Though Oscar nomination morning is my Christmas -- the day I anticipate so heavily each year when all the prezzies are ripped open -- it's not all happiness. Oscar also gives out lumps of coal on this day each year. Let us celebrate five big snubs (or omissions if you hate that word) representing each stage of grief so that we can work through it and move on.
DENIAL I'm pretending that American Sniper, a conservative leaning (though not unartful) celebration of war heroism didn't crash the party late and win a ton of nominations (which encourages the studios to do that December/January glutting) while the progressive Selma -- which we actually need unlike a film about someone who's good with a gun! -- couldn't muster up more than two nominations.
ANGER Ava DuVernay, who would have been the first woman of color nominated for Best Director, should have been among the five Best Director nominees. She handled a large scale historical film and made it reverberate with danger, grief, inspiration, courage, and immediacy which is more than can be said for most historical epics. And it's only her third film! Can't wait to see what number four is like. As a subset of this stage of grief: anger. The Oscar nominations are just another reminder that Oscar does not value female narratives, not behind the scenes or onscreen. Movies about men trying to find themselves, or redemption or triumph over adversity score. Movies about women or people of color doing the same things do not (see: Wild and Selma, this year and examples in many other years; Oscar is a boys club)
BARGAINING The Lego Movie which I felt would meet more resistance than it initially had because it is basically a 2 hour commercial was nevertheless a surprise omission. I hope this doesn't discourage future filmmakers from going above and beyond because, YES, it was a commercial for toy product but it was like the best long-form commercial ever. So much funnier and more stylish and surprising than it had any right to be really. So next time someone overachieves Oscar, toss them a bone okay?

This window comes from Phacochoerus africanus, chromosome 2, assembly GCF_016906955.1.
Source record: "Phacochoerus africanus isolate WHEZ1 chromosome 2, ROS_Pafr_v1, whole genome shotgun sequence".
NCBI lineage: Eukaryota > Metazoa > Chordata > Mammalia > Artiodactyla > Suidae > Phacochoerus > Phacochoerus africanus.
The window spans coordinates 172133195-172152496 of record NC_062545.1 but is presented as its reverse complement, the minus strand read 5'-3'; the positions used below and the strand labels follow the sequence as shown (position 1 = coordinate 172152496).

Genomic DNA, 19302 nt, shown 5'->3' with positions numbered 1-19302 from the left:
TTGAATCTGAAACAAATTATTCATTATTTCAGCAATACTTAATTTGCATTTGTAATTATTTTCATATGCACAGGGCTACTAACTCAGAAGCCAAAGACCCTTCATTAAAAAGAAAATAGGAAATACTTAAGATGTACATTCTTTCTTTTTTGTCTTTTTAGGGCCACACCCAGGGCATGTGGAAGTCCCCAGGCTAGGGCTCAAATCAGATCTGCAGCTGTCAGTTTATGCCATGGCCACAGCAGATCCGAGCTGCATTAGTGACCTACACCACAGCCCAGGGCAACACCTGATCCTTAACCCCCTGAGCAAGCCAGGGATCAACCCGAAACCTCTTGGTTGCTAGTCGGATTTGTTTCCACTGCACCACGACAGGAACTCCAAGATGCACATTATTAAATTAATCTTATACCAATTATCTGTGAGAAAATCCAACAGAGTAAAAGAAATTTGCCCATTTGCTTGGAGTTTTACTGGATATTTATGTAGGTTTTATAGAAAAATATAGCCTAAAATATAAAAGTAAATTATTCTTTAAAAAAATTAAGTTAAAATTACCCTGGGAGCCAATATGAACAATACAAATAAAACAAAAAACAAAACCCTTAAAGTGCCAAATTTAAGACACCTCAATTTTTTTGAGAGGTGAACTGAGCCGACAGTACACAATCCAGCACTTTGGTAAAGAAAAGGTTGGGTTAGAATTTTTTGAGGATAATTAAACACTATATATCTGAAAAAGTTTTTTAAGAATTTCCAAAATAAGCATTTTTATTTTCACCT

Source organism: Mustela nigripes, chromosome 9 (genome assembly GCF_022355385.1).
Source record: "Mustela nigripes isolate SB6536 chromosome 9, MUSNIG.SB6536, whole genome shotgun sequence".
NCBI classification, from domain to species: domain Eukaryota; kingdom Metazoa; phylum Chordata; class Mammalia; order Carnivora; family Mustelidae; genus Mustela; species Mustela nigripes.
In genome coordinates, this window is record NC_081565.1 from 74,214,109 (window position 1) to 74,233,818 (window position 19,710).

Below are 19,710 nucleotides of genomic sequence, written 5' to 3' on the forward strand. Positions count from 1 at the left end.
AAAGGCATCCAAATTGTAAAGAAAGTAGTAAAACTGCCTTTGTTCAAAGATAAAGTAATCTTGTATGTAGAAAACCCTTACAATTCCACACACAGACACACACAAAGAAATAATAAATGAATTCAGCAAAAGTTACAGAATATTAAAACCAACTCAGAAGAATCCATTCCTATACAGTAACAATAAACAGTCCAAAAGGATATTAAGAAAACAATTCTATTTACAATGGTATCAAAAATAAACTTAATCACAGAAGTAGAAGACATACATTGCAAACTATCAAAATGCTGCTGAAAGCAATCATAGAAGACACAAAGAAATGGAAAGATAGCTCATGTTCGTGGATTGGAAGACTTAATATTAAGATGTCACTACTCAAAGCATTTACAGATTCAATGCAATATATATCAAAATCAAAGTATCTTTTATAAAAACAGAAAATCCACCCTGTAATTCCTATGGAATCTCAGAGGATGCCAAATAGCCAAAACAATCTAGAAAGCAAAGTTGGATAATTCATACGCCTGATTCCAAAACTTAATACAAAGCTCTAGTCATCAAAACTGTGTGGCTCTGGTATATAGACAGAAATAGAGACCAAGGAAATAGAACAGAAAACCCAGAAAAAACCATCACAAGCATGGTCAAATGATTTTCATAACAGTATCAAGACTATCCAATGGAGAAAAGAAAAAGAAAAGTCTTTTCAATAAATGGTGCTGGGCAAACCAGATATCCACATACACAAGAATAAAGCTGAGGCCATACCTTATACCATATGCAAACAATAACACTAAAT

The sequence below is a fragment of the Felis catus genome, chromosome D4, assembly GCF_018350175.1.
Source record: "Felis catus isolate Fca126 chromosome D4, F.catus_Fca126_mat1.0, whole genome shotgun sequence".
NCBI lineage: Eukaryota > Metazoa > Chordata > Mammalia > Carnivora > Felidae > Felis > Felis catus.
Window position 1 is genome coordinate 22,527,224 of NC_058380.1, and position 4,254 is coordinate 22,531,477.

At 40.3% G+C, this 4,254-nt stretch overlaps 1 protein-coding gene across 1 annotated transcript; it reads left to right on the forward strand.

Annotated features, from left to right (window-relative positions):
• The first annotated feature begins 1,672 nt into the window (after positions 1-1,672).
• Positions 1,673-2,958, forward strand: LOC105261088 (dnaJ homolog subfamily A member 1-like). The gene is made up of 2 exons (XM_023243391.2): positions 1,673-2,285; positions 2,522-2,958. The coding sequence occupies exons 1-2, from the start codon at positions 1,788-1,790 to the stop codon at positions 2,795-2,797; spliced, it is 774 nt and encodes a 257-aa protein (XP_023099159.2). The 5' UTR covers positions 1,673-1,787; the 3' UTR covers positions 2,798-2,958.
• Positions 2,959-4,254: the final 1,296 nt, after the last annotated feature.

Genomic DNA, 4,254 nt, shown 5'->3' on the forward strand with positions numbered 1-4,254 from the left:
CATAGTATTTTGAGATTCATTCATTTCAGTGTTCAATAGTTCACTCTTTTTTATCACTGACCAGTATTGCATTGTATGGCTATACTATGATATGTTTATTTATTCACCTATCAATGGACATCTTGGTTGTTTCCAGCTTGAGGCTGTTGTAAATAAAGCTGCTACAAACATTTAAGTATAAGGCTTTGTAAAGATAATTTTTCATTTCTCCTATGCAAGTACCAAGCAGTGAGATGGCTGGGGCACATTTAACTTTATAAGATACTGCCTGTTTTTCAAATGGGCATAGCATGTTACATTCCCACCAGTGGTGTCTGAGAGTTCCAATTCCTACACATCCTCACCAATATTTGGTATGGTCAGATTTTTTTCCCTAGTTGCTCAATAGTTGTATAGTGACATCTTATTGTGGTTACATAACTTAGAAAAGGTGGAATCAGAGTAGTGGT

DEPRESSION All year long we (correctly) heard that it was a super strong year for Best Actor and it was. So why is the actual shortlist so disatisfying? Two answers: you could call Carell (against type / prosthetic nose) without even seeing the picture (and if you see the picture it's a heavily stilted performance and you can label Bradley Cooper a "default" nominee now with three consecutive nominations and though he's definitely under this guy's skin, it's a very unchallenging star turn compared to the snubbed competition.
This year of all years isn't time to lean on gimmicks or default status. Not when you had Ralph Fiennes's gloriously civilized sly performance keeping Grand Budapest Hotel grounded in gravitas and culture and wit when it could theoretically have defaulted to diorama kitsch. Not when Jake Gyllenhaal is doing the best work of his career in Nightcrawler. Not when David Oyelowo is becoming a great Southern orator. Not when... etcetera...
ACCEPTANCE Jessica Chastain missed out on a nod for what may well be her best screen performance yet in A Most Violent Year. But the film arrived very late and just didn't catch on quickly enough. And people got hung up on the Pfeiffer/Scarface look and missed the fact that the ubiquitous actress was doing interesting things with a more complicated character than her entrepeneur's wife first appeared to be in clip form. (For what it's worth Pfeiffer also missed a nomination for Scarface, one of her many awful snubbings.) But we know that Chastain, who makes three movies a year and most of them high profile, will be back so we'll let this one slide.
Who and what would represent your five stages this morning?
If you would like to receive email notifications of changes & big news, click envelope to sign up